Wednesday was not a good day.  We were worried about my Father who had had traces of blood in his urine for quite a while now and which didn’t seem to be disappearing despite the bout of antibiotics his GP had prescribed.  He was nearly finishing the dose so we rang Dra. Martín who recommended he go the hospital to A&E and she ordered an ambulance for him.  I hate his routine to be interrupted and I know he hates hospitals, probably more than I do, so this was going to be a huge upheaval in his life.  I went in the ambulance with him and Eladio followed behind in the car.  We were taken to the brand new King Juan Carlos hospital in Móstoles, the biggest suburb in Madrid, where we ended up spending the whole day.  He was well attended to but the process was very slow; a whole day just to do a blood and urine test.  At 4.30 pm we were told he would be discharged but then the ambulance didn’t come until 7pm.  Meanwhile because of a typical misunderstanding between Eladio and myself, he and my Father left me behind at the hospital whilst they went home in the ambulance.  You can’t imagine how cross I was.  You probably want to know what the diagnosis was and here we don’t really know as the tests didn’t reveal much and as there are no other symptoms, we were told that more specialist blood tests would have to be done after which my Father will have to see a urologist.  I found that rather frustrating.  I mean, why couldn’t an urologist have seen him at the A&E ward?  On the bright side it meant my Father wouldn’t be admitted to hospital which would have been awful for him and for us.   So we were all happy to be home again.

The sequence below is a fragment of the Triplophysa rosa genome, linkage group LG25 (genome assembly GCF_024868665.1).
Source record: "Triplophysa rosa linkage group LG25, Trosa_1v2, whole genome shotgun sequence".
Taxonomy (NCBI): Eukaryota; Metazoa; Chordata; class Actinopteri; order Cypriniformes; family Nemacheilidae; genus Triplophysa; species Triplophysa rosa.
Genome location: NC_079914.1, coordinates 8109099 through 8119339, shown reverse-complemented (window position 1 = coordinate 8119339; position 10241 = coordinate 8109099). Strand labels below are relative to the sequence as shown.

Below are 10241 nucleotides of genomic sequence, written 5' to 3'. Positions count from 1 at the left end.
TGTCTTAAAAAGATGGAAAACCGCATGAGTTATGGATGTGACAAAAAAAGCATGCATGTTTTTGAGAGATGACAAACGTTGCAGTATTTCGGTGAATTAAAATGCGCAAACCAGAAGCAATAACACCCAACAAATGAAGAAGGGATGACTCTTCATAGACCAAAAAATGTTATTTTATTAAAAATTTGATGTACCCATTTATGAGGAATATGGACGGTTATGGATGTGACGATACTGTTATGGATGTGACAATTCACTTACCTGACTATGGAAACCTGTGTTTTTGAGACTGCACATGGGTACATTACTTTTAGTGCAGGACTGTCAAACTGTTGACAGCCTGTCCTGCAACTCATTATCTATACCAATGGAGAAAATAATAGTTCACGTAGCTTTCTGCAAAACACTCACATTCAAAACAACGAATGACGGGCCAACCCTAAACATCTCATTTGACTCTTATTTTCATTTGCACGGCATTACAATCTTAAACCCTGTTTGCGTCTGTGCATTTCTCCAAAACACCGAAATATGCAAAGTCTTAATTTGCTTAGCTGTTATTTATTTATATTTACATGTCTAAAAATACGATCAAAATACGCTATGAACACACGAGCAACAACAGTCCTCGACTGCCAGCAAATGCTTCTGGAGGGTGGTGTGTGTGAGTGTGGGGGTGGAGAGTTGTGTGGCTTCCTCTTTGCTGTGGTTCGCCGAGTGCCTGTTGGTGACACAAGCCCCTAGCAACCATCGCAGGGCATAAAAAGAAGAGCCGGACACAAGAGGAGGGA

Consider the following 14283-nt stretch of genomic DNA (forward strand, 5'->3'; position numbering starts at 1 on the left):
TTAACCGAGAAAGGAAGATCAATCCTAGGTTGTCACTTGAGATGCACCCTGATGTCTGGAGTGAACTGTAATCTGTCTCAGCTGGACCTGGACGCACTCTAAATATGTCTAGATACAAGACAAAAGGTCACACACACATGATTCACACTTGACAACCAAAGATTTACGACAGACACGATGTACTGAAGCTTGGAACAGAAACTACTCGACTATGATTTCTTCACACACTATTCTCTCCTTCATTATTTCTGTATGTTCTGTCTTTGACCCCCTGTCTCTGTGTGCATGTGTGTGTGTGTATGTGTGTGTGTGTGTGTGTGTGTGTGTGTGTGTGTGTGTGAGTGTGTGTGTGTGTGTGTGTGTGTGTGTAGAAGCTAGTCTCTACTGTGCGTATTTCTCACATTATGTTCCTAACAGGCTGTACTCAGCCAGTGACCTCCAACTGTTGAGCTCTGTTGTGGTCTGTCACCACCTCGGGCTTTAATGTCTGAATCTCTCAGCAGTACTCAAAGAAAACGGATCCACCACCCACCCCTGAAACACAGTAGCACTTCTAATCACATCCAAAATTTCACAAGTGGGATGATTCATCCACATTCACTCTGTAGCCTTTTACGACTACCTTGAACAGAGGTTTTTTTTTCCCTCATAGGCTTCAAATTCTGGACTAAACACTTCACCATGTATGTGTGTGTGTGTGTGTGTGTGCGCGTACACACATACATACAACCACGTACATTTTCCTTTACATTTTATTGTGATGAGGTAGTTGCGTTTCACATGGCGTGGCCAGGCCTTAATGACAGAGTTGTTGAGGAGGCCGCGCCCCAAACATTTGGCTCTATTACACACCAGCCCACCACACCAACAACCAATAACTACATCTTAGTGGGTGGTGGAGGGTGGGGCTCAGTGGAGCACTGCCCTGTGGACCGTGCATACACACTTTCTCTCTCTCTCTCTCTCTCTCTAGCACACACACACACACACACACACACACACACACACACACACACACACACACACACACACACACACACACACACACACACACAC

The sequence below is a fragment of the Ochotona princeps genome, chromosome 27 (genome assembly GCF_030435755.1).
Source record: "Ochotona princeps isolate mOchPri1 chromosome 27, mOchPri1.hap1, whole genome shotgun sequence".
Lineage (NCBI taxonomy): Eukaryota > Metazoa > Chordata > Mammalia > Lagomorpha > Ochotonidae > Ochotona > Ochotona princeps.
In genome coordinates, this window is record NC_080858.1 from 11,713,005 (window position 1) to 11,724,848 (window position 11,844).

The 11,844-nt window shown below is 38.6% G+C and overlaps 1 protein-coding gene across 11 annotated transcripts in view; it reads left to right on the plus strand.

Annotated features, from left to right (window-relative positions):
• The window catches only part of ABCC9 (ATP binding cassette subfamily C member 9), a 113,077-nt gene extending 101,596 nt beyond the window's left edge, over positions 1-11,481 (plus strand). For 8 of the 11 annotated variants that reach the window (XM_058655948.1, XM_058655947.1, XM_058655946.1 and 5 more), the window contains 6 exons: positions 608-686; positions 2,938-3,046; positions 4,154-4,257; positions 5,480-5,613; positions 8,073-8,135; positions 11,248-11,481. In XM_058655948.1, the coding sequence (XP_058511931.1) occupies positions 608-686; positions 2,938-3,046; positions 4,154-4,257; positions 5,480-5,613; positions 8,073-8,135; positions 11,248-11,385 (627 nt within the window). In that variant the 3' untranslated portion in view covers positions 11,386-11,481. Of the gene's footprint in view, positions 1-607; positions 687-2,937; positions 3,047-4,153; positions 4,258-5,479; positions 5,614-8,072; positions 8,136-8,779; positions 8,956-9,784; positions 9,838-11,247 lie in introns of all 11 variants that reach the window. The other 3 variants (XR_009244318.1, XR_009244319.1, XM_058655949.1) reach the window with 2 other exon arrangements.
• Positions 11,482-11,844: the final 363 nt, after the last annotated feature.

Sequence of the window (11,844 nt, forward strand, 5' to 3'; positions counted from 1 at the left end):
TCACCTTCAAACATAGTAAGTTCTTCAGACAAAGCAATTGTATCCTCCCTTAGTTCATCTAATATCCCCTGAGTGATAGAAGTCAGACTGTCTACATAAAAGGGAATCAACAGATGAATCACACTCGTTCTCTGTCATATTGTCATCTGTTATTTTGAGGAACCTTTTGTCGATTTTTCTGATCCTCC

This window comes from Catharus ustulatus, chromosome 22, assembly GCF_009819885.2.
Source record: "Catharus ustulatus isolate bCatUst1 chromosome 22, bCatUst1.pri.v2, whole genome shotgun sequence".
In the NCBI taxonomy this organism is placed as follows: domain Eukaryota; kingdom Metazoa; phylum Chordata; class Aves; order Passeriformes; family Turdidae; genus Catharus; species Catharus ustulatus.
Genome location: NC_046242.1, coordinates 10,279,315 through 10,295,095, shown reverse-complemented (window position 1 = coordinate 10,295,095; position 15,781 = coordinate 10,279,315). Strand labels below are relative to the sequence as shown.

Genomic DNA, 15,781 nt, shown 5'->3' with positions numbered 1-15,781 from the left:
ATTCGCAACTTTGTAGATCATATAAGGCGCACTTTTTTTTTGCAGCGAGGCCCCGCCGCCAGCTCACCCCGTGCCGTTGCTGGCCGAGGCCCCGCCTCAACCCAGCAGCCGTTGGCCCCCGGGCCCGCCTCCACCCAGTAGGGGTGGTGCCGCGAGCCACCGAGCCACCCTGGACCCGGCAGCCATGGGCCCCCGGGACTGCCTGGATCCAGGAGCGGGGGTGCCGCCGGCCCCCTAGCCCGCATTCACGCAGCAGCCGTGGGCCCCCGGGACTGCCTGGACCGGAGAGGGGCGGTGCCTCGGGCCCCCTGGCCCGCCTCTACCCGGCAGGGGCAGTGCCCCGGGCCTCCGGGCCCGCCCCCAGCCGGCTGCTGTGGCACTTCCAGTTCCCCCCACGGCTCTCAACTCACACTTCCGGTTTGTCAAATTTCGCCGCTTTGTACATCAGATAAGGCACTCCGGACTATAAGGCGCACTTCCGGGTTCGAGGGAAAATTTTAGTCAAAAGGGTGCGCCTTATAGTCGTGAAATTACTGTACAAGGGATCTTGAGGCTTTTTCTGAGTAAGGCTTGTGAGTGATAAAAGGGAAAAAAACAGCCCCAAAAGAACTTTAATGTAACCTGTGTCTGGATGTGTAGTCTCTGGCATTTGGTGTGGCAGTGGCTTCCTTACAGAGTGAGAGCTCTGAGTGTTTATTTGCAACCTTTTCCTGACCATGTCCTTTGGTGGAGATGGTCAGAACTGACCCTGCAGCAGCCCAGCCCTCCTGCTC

I came home just on time to watch Olivia continuing in her role as “royal correspondent”.  If on Monday she had reported on the new Queen of Spain’s first solo appointment, on Wednesday evening she was at the Royal Palace to report on the first salute from the new King to the Armed Forces of which he is now head.

Thursday was a busy day, more frantic preparations of the big summer party coming up.  Even so there was time for two walks and even the weekly shopping.  I only managed to watch the end of Olivia’s report that day on the Spanish national ham cutting competition! 

She also did a report that day that I didn’t see on some unlawful housing case in Aldea del Fresno, a small town on the outskirts of Madrid.  Something funny happened when she was there.  Three little girls approached her and recognized her, telling her they watched her every day on television and asked her for an autograph.  This is the first sign of her being recognized in the street!  They were so pleased to meet her they did some lovely drawings for her too.  This is a photo of them with Olivia and the drawings. Olivia, who loves children, was tickled pink.  I was too.
Olivia with her little fans and the drawings they did for her
The highlight of the week was a reunion dinner that night with many of my ex Motorola colleagues at the Clérico restaurant in Las Rozas.  I went with my great friend Fátima.  We had a wonderful time, as we always do at the ex-Motorola events.  I started working for the American telecoms company in 1990 and was the fourth employee to join.  We were such a close team and have some great memories, many of which we spoke about at length that night over a great dinner.  I couldn’t believe it was 12.30 and we were still chatting and catching up on our lives, when, a bit like Cinderella, Fátima and I left the party, but not before taking a group photo. 
The group photo of the ex-Motorola reunion dinner